The other Queen Elizabeth

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“There was a quality to her AIDS activism that was not only warrior-like but also maternal, and I confessed to her myself that afternoon, that it was as if she were turning to all of us who were HIV positive and saying, as she did to (Montgomery) Clift, in A Place in the Sun, in the cinema’s most famous closeup, ‘Tell Mama…’  She touched my hand and stopped me. She leaned forward. ‘Tell Mama all. ‘ she finished the line for me with the most fervent of whispers.” – Kevin Sessums

 

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It’s Thursday afternoon and The Org is quiet. Too quiet. Charlie and I are sitting at the reception desk for lack of anything more engaging to do. A shelving unit, five layers deep, crouches along the wall across from us. In the momentary lull of the day, Charlie is scowling with the literature collecting dust on the shelves.

Charlie: Does anyone actually take those pamphlets?

Jules: The top two rows do a lot of business, but we haven’t had to refill the bottom three in the nine months I’ve been here.

Charlie: So “Vaginitis and You” isn’t a hot mover?

Jules: Nobody gives a shit about vaginitis.

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The Death of Tulips; Prologue

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Something in me jumped when I saw the ad. Of course, something in me jumped whenever I saw job posting that looked promising, but the thing hopping and bee-bopping around in my stomach this time was a different thing altogether. It wasn’t a job thing, a nine to five, pay the bills thing, it was a hopeful remembrance of wanting to help change the world kind of thing. A little naïve, yes, but belly-jumping things are often naïve and overly optimistic.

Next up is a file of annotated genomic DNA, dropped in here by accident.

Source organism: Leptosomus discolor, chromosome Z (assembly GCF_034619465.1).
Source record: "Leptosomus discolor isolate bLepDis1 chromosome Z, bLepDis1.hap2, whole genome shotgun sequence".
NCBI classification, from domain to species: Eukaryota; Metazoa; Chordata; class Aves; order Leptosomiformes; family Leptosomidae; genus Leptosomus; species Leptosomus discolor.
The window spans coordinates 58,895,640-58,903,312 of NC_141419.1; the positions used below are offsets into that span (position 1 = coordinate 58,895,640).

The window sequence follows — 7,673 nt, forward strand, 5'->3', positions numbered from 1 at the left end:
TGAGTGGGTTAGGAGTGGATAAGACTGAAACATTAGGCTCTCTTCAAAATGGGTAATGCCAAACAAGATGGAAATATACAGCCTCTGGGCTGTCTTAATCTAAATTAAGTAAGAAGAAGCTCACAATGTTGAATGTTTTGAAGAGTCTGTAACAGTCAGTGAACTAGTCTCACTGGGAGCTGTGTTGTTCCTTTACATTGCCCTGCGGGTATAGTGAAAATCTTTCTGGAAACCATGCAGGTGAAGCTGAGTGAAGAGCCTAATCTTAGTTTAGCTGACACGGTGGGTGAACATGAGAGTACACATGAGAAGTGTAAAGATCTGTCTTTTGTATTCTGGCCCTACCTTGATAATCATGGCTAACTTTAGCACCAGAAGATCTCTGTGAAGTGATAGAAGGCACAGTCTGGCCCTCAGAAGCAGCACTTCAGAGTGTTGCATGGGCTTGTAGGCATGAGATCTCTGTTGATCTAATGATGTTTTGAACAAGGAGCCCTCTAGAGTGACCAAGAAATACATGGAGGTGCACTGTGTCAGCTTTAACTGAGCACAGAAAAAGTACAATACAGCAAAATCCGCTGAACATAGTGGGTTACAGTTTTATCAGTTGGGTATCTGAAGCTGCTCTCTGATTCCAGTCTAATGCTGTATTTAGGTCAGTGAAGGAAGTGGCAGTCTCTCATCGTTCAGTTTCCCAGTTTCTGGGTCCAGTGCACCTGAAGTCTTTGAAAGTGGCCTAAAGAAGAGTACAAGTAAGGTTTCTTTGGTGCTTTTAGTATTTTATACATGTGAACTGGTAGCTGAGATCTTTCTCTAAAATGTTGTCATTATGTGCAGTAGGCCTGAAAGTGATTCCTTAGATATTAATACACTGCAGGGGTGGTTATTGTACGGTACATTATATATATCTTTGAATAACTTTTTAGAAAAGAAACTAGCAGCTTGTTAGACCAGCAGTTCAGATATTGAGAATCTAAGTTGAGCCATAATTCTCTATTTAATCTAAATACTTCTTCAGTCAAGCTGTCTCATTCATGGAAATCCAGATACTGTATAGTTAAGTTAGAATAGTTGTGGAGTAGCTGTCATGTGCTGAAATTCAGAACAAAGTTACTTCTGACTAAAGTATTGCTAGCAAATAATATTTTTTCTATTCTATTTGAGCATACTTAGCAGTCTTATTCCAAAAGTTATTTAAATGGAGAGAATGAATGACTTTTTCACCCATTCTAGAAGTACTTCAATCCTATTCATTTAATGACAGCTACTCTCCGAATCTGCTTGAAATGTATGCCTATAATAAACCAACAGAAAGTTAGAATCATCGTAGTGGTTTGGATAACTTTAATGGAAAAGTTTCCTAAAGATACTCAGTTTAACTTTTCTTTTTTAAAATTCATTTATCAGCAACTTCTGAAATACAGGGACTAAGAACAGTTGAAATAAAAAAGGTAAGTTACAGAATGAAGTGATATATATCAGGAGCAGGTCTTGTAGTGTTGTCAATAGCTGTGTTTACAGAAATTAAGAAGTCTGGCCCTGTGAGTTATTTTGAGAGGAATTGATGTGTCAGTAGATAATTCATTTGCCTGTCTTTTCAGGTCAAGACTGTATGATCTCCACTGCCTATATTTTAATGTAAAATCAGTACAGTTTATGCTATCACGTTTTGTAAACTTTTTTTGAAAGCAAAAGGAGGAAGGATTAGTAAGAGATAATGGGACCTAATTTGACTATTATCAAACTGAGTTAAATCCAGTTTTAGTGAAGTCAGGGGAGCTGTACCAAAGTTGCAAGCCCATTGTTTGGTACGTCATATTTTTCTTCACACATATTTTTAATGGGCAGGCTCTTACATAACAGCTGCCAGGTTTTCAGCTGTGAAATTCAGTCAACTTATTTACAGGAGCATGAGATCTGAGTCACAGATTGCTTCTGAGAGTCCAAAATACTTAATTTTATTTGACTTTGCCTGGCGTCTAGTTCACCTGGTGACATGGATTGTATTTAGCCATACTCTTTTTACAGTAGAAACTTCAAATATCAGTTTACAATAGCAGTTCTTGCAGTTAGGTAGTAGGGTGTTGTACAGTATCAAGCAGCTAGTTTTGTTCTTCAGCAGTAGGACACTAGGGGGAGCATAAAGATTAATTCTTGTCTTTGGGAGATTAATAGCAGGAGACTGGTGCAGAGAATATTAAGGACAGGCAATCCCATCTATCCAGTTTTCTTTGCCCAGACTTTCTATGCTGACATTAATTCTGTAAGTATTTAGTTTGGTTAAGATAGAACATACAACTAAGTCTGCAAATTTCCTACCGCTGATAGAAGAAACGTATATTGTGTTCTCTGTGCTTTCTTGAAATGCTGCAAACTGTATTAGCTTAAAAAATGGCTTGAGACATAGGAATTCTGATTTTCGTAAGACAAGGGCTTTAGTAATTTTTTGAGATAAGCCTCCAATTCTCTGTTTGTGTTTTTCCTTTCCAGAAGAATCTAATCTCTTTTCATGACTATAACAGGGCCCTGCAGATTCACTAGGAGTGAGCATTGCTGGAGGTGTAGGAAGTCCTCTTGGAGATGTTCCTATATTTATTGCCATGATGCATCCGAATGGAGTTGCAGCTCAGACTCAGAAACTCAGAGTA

You see, nearly four years ago, when I set out to find a non-profit organization to enslave myself to for a nine-month internship, The AIDS Project was one of my top two choices. I’m not really sure, in retrospect, why that was the case. I didn’t know anyone living with AIDS, had never lost anyone to AIDS, and while I knew more than the general public about the virus, thanks to a pair of kick-ass professors, I was still pretty much personally untouched by it. In the end, I opted to do my internship at the women’s center downtown, focusing on survivors of domestic violence and a disease I knew all too well.

But that was then and this was now, two years out of school, two years of working for nothing more than money and for a man I couldn’t respect. Two weeks after being laid off from the job I never wanted. And here, in small type, in a newspaper ad, no less, was the kind of job I meant to find two years ago, at the very place I’d wanted to work four years ago.

And so, that little bit of hope began hopping up and down in my belly…leading me within the space of three weeks, to this place, this cubicle, this desk, this whole terrifying little world I’d never dared to discover until now.